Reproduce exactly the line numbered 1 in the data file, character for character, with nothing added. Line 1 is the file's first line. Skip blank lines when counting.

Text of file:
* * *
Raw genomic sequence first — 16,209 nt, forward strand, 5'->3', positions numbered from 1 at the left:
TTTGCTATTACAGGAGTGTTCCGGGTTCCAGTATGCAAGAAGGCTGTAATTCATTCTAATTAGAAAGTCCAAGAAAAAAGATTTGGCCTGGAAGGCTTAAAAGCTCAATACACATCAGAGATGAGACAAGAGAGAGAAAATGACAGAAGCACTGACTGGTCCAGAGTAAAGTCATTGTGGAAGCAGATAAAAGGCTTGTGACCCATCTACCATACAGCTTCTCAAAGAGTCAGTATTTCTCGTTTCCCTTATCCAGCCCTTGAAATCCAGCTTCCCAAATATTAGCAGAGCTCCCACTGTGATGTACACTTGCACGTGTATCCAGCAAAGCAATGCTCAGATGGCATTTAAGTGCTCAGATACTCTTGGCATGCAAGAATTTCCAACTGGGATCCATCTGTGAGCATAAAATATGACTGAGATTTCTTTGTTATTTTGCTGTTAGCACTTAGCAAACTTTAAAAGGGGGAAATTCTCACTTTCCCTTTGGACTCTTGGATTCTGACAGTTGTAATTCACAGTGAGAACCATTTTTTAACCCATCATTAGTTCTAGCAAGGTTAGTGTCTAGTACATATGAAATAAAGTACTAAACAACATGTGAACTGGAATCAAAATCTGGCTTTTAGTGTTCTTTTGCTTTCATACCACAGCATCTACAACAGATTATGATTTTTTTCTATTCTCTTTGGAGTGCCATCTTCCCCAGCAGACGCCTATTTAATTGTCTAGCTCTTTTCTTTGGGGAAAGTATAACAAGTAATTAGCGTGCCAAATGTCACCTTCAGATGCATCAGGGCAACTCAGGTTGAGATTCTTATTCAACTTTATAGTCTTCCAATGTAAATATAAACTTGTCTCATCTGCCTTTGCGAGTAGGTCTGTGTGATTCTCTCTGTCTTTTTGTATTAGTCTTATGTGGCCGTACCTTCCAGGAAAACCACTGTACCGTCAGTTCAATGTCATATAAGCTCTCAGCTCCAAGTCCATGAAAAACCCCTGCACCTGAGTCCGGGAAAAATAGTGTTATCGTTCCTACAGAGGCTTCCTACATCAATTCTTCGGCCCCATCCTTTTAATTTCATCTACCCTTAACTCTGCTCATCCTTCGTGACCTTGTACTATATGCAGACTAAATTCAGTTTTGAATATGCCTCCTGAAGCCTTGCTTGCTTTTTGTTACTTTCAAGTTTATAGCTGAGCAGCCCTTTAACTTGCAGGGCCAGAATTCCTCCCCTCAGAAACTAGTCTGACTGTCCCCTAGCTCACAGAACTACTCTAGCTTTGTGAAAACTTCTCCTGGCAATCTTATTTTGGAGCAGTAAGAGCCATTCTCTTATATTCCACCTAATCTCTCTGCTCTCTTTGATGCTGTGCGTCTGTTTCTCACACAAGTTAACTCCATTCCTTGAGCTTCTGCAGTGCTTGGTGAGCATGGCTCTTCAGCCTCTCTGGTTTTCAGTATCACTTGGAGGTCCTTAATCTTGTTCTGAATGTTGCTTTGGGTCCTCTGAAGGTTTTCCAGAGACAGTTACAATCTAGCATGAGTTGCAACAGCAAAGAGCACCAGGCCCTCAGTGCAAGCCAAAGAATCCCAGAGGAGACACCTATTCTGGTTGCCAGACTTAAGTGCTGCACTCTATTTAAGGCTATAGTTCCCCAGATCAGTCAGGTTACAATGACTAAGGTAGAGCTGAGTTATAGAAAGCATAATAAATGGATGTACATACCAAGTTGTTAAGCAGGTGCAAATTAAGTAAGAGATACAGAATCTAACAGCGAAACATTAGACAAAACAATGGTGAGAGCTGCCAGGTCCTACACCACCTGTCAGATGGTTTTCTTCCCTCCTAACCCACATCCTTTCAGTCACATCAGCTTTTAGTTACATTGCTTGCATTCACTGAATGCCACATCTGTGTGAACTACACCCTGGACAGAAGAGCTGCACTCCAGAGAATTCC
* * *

Raw genomic sequence first — 16,209 nt, forward strand, 5'->3', positions numbered from 1 at the left: